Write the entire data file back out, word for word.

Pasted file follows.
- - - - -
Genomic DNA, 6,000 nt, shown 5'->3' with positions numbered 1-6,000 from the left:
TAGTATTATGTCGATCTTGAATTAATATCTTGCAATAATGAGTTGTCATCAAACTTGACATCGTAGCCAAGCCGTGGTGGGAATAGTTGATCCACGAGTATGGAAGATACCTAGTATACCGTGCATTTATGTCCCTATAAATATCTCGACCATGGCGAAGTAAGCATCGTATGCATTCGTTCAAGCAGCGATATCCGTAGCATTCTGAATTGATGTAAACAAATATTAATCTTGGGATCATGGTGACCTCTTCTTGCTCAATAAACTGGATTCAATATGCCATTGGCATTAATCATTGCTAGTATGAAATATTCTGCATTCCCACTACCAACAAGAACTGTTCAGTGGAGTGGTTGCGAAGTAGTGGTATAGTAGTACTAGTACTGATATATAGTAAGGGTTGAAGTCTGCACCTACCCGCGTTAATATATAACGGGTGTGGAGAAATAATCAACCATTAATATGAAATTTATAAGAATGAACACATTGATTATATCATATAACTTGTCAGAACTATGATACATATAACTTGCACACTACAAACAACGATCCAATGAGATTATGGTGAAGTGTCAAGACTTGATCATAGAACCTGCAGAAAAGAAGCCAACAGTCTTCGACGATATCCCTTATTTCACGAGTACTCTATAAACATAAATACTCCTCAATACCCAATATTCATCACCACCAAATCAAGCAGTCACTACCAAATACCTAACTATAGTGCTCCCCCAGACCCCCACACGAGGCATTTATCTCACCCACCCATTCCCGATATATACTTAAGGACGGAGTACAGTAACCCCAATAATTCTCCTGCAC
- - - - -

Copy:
Genomic DNA, 6,000 nt, shown 5'->3' with positions numbered 1-6,000 from the left:
TAGTATTATGTCGATCTTGAATTAATATCTTGCAATAATGAGTTGTCATCAAACTTGACATCGTAGCCAAGCCGTGGTGGGAATAGTTGATCCACGAGTATGGAAGATACCTAGTATACCGTGCATTTATGTCCCTATAAATATCTCGACCATGGCGAAGTAAGCATCGTATGCATTCGTTCAAGCAGCGATATCCGTAGCATTCTGAATTGATGTAAACAAATATTAATCTTGGGATCATGGTGACCTCTTCTTGCTCAATAAACTGGATTCAATATGCCATTGGCATTAATCATTGCTAGTATGAAATATTCTGCATTCCCACTACCAACAAGAACTGTTCAGTGGAGTGGTTGCGAAGTAGTGGTATAGTAGTACTAGTACTGATATATAGTAAGGGTTGAAGTCTGCACCTACCCGCGTTAATATATAACGGGTGTGGAGAAATAATCAACCATTAATATGAAATTTATAAGAATGAACACATTGATTATATCATATAACTTGTCAGAACTATGATACATATAACTTGCACACTACAAACAACGATCCAATGAGATTATGGTGAAGTGTCAAGACTTGATCATAGAACCTGCAGAAAAGAAGCCAACAGTCTTCGACGATATCCCTTATTTCACGAGTACTCTATAAACATAAATACTCCTCAATACCCAATATTCATCACCACCAAATCAAGCAGTCACTACCAAATACCTAACTATAGTGCTCCCCCAGACCCCCACACGAGGCATTTATCTCACCCACCCATTCCCGATATATACTTAAGGACGGAGTACAGTAACCCCAATAATTCTCCTGCAC